RADIATION PROTECTION - OHSA
WHAT IS RADIATION
Radiation is energy given off by atoms in the form of particles or electromagnetic rays. There are actually many different types of electromagnetic radiation that have a range of energy levels. They form the electromagnetic spectrum and include radio and micro waves, heat, light, and x-rays. However, when you see the word 'radiation' in these questions, we refer to 'ionizing radiation,' (radiation that has enough energy to break chemical bonds).
WHERE DOES IONISING RADIATION COME FROM?
Materials that are radioactive contain unbalanced energies in the nucleus (centre) of their atoms. In their attempt to become stable these materials emit on or other form of radiation.
WHAT IS RADIOACTIVITY?
The radioactivity of a material is the property of emitting radiation.
IS ALL IONIZING RADIATION THE SAME?
No. Ionizing radiation can be in the form of particles or rays, and each form behaves differently. The kind of radiation given off by a nucleus depends on the nature of the imbalance in the nuclear forces.
WHAT IS RADIATION USED FOR?
Mainly for medical investigation or treatment, in non-destuctive testing, or a great range of industrial processes and research applications.
WHERE AM I LIKELY TO ENCOUNTER RADIOACTIVE MATERIALS?
We encounter radiation from numerous sources: the atmosphere, soil and water, food, and even our own bodies. Many of the sources we encounter are shielded to prevent exposure. For example, a small amount of radioactive material is used in ionizing technology smoke detectors. It is sealed in a chamber and surrounded by a housing to prevent contact. However, we may encounter other sources, such as naturally occurring radon that is not shielded.
HOW CAN PEOPLE BE EXPOSED TO RADIATION?
Each of the different routes, or pathways, by which people can be exposed to radiation result in exposure to different parts of the body. When calculating exposures or estimating the effects of exposures, health physicists analyze the three exposure pathways: inhalation, ingestion and direct (external) exposure.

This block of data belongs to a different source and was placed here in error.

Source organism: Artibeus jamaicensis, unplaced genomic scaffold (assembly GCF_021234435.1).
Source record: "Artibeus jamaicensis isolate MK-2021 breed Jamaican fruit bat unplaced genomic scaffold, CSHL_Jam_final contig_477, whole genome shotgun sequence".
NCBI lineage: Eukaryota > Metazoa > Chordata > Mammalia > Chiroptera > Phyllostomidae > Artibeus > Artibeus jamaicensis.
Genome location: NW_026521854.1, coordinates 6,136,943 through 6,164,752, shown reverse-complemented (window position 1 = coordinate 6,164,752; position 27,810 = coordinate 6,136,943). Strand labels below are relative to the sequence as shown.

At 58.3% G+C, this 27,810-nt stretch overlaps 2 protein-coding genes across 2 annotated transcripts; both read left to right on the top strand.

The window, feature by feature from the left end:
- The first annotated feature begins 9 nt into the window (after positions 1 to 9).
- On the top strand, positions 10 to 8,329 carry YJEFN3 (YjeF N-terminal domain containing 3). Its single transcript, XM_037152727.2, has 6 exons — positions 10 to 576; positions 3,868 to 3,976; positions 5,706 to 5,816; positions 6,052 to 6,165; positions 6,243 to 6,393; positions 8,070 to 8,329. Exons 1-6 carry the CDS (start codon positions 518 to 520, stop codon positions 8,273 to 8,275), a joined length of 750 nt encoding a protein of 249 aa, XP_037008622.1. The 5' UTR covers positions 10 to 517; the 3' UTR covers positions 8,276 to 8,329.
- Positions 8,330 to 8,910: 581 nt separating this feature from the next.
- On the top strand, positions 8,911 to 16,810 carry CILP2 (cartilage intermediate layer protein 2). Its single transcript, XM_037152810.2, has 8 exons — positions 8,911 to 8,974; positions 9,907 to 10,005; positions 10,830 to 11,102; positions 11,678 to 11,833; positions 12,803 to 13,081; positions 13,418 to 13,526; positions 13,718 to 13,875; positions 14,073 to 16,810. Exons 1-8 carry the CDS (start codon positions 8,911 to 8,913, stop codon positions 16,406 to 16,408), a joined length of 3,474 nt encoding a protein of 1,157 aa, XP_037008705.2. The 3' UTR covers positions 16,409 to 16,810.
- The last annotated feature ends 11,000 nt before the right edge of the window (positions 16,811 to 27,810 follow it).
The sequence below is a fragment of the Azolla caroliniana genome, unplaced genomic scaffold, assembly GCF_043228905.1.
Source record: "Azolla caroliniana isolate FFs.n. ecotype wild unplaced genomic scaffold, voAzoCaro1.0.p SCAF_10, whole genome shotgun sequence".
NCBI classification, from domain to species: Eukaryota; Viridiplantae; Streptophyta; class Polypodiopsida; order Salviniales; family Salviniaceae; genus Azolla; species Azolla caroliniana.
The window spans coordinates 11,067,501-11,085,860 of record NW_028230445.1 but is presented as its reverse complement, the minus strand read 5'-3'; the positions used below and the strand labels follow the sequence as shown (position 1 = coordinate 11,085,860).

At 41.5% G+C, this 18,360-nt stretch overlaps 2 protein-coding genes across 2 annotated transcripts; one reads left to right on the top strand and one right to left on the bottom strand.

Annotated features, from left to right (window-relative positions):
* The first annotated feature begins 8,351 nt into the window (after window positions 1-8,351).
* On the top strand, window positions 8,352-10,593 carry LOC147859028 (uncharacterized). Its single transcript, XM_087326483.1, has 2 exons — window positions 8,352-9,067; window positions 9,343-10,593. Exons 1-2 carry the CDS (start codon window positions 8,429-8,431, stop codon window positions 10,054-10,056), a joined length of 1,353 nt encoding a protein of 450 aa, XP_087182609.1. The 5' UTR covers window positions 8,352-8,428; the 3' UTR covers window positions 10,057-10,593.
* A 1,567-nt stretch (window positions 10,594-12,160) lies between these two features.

WHAT IS THE MOST COMMON NATURALLY OCURING RADIATION IN THE HUMAN BODY?
Potassium-40 is the most common. It is found in potassium-rich foods such as bananas (the most common source.)
ABOUT THE HEALTH EFFECTS OF RADIATION
HOW DOES RADIATION CAUSE HEALTH EFFECTS?
Living tissue in the human body can be damaged by ionizing radiation. The body attempts to repair the damage, but sometimes the damage is too severe or widespread, or mistakes are made in the natural repair process.
HOW DO WE KNOW RADIATION CAUSES CANCER?
At first it was learned through observation. As early as 1910-1912, radiation was known to cause skin cancer. As the uses of radiation became more widespread, and their apparent effects better documented, scientists conducted careful studies of people exposed to radiation. Among the best known long-term studies are those of Japanese atomic bomb blast survivors, other populations exposed to nuclear testing fallout (for example, natives of the Marshall Islands), and uranium miners.
IS ANY AMOUNT OF RADIATION SAFE?
The effects of very low levels of ionizing radiation are very difficult to study. They are well below the levels of normal background radiation that people receive from natural sources. In fact, the conclusions about the effects of low levels of radiation come from what we learned about the effects of higher levels of radiation exposure. As a result, there is no firm basis for setting a "safe" level of exposure above background.
Most regulatory and advisory bodies around the world (including the RPB) assume that any exposure carries some risk and that the risk increases as the exposure increases.